Hockey Enforcer to Humanitarian, with Georges Laraque
Georges Laraque was known for being a powerful enforcer during his 13 years in the National Hockey League, but he’s stronger in many ways than people realize. At the same time, there’s a lot more to him than tough guy.
Born in Montreal to Haitian immigrants, Laraque faced racism growing up, especially in his chosen game of hockey, where there were few non-white players at the time. (The NHL is still a predominantly white league compared with, for example, the National Basketball Association or National Football League.) Laraque openly admits his favourite game is soccer. So why choose hockey? “It became my goal at an early age to make it to the NHL,” he says. “This was to show all the people who showed prejudice towards me that one day, they would have to swallow everything they ever said about me.”
Nicknamed BGL (Big Georges Laraque), Laraque was naturally big and strong, and trained hard with a strict work ethic inculcated by his father. He found himself in the NHL’s brutal enforcer role, regularly called on to drop his gloves and slug it out with someone. But if you think that sums up his fighting spirit, you’re missing the real BGL. He says, “What I do on the ice is definitely not the type of person I am off the ice. I hate violence.”
Underscoring this ethic, he became a vegan in 2009 and has gotten involved in a number of charitable activities, including disaster relief for Haiti under World Vision, Team in Training for cancer research, Mira Foundation which provides service dogs to the visually impaired, and many other hospital and school visits and charities. He is a partner with natural food and drink businesses, and served for three years as the deputy leader for Canada’s environmentalist Green Party. He also follows the teachings of His Holiness the Dalai Lama.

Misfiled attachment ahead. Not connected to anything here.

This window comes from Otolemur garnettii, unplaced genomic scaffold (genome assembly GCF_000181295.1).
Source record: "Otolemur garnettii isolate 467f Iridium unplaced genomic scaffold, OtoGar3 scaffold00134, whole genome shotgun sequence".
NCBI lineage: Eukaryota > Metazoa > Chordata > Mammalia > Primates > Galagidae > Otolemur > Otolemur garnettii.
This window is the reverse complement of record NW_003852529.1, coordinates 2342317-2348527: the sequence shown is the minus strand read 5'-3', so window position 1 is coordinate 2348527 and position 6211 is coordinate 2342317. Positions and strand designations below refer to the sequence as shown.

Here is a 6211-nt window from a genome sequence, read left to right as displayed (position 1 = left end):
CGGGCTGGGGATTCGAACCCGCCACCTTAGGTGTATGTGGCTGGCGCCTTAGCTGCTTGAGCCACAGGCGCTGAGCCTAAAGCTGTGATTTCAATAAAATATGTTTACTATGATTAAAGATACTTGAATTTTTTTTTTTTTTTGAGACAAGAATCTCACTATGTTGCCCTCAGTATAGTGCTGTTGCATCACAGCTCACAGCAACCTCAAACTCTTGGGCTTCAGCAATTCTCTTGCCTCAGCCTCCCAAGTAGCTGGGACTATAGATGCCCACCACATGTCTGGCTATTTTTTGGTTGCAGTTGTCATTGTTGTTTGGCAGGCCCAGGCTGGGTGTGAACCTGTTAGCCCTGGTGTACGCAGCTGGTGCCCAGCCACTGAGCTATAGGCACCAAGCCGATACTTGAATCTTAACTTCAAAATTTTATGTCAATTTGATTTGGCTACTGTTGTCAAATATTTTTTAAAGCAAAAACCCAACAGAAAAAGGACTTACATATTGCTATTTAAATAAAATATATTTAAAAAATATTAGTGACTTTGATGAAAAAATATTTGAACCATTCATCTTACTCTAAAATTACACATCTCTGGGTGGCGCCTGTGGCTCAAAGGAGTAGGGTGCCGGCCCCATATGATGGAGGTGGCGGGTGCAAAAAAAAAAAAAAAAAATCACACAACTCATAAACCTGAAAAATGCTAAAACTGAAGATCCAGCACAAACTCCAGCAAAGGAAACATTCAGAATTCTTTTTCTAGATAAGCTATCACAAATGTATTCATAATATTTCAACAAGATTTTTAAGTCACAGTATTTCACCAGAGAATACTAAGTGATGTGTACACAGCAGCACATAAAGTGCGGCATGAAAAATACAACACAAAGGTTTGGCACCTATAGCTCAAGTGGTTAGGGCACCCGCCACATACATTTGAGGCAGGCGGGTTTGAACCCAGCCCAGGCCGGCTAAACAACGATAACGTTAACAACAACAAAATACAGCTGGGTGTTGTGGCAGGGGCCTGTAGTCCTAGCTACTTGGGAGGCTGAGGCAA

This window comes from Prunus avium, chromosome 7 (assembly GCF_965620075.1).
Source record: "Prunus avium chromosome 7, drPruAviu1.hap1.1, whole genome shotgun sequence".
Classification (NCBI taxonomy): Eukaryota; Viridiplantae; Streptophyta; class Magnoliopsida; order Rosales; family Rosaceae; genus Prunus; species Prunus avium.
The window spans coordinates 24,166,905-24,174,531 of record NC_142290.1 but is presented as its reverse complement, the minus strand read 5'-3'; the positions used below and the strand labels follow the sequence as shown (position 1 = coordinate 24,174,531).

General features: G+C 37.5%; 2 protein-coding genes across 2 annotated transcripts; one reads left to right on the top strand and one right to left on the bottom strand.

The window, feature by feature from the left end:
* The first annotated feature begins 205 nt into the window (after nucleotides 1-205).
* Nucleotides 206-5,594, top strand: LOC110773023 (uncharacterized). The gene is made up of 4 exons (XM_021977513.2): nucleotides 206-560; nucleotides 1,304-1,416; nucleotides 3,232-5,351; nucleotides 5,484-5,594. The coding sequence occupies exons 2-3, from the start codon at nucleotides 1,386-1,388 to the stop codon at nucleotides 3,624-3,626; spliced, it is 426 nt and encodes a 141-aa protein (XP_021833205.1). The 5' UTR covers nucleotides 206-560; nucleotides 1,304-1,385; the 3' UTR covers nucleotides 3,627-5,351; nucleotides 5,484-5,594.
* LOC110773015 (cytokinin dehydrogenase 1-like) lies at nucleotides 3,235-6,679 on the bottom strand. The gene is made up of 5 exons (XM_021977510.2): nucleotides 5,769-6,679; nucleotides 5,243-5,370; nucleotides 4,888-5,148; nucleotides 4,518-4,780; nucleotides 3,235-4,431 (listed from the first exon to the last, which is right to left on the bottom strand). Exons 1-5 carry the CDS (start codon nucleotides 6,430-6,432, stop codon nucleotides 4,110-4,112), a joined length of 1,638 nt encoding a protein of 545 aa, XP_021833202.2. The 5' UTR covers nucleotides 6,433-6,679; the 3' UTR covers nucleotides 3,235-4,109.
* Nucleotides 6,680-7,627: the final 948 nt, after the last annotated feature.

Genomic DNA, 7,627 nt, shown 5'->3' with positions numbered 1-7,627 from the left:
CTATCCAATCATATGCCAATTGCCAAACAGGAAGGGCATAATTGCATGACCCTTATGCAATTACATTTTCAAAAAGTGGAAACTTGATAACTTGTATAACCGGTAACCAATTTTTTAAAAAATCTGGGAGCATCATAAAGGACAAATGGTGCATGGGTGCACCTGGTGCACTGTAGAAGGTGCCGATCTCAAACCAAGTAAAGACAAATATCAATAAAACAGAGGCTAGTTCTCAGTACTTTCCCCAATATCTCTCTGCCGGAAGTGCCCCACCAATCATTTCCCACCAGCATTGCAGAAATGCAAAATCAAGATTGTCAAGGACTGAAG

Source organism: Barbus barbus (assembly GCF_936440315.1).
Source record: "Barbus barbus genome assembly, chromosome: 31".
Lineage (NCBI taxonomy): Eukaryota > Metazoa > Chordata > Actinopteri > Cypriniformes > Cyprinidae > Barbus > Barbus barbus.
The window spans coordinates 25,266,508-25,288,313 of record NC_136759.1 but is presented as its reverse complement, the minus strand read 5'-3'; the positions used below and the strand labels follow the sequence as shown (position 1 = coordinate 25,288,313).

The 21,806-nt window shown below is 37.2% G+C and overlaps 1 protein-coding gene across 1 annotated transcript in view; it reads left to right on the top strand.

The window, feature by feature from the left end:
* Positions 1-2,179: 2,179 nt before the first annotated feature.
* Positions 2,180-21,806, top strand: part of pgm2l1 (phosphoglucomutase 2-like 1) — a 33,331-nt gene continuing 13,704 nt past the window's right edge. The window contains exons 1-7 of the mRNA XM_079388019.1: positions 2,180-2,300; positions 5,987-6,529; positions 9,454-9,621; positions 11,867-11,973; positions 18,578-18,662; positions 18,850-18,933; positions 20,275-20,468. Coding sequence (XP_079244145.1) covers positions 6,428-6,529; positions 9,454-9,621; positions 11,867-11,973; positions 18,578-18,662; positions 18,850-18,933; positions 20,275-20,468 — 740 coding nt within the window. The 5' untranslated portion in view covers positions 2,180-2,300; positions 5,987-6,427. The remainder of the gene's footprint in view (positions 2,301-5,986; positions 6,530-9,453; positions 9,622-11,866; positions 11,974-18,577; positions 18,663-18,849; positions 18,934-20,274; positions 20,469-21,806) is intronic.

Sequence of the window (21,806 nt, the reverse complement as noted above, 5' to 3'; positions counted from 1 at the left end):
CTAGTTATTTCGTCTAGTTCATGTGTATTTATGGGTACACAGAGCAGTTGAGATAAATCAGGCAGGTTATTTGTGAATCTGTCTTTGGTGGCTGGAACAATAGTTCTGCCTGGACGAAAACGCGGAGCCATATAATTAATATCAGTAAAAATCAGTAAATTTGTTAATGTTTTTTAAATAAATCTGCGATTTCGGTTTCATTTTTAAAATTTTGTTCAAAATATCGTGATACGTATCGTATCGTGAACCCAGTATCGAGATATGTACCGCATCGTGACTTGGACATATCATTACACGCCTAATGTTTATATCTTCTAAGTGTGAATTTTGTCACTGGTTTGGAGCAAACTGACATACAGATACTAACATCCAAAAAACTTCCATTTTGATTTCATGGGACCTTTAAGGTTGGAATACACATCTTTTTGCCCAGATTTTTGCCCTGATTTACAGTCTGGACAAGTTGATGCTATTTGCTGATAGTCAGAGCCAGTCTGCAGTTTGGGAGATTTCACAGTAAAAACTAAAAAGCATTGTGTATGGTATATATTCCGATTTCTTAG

Laraque was one of the hockey players who courageously donned figure skates in 2010 for CBC TV’s Battle of the Blades show that partnered a hockey pro with a figure skating pro for pairs competition. Partnered with Annabelle Langlois, whom he dwarfed by a foot and a half and almost two hundred pounds, he raised funds for World Vision. Laraque says, “I still figure skate too and, each year, I participate in year-end shows for many clubs. I say it and say it again: figure skating is physically and mentally more challenging than hockey.”
But Laraque isn’t limited to skates. You can find him putting his hockey legs to work on his road bike – a replica of the one Lance Armstrong used to win the Tour de France. He also runs races, where his build is far from the norm. He says, “Even though I’m a heavy weight, I participate in many 10k, 21k races and even marathons. I am conscious that I am the only elephant in my category that races such distances, but I love challenging myself and improve my time every time out.” It’s wonderfully refreshing to see an elite athlete be so willing to stay humble and enjoy sports without the need to be the best. We’re still wondering when he’ll try an Ironman triathlon on for size, but he jokes, “In order to do that, I would have to learn to swim. At the moment, I swim like a rock.”
Finally, Laraque is full of fun and humour. “I’m not shy at all,” Laraque says, “and would do pretty much anything to make people laugh because I’m a pretty happy person. I sing my heart out at karaoke even though I can’t sing to save my life.”
Let this happy warrior with a huge heart inspire you to step outside your own comfort zone, have lots of fun, and help others while you are at it!
Georges Laraque is an NHL veteran who has played for the Edmonton Oilers, Phoenix Coyotes, Pittsburgh Penguins and Montreal Canadiens. His best-selling biography, The Story of The NHL’s Unlikeliest Tough Guy, goes well beyond the stereotype of the tough guy. He is now co-owner of two raw vegan restaurants called Crudessence, and Rise Kombucha. A conscientious environmentalist, Laraque stepped up in July 2010 to be the deputy leader of the Green Party. Since his retirement, Georges has been very active as a speaker on topics such as sports, motivation, racism, bullying, veganism, business, charities and politics.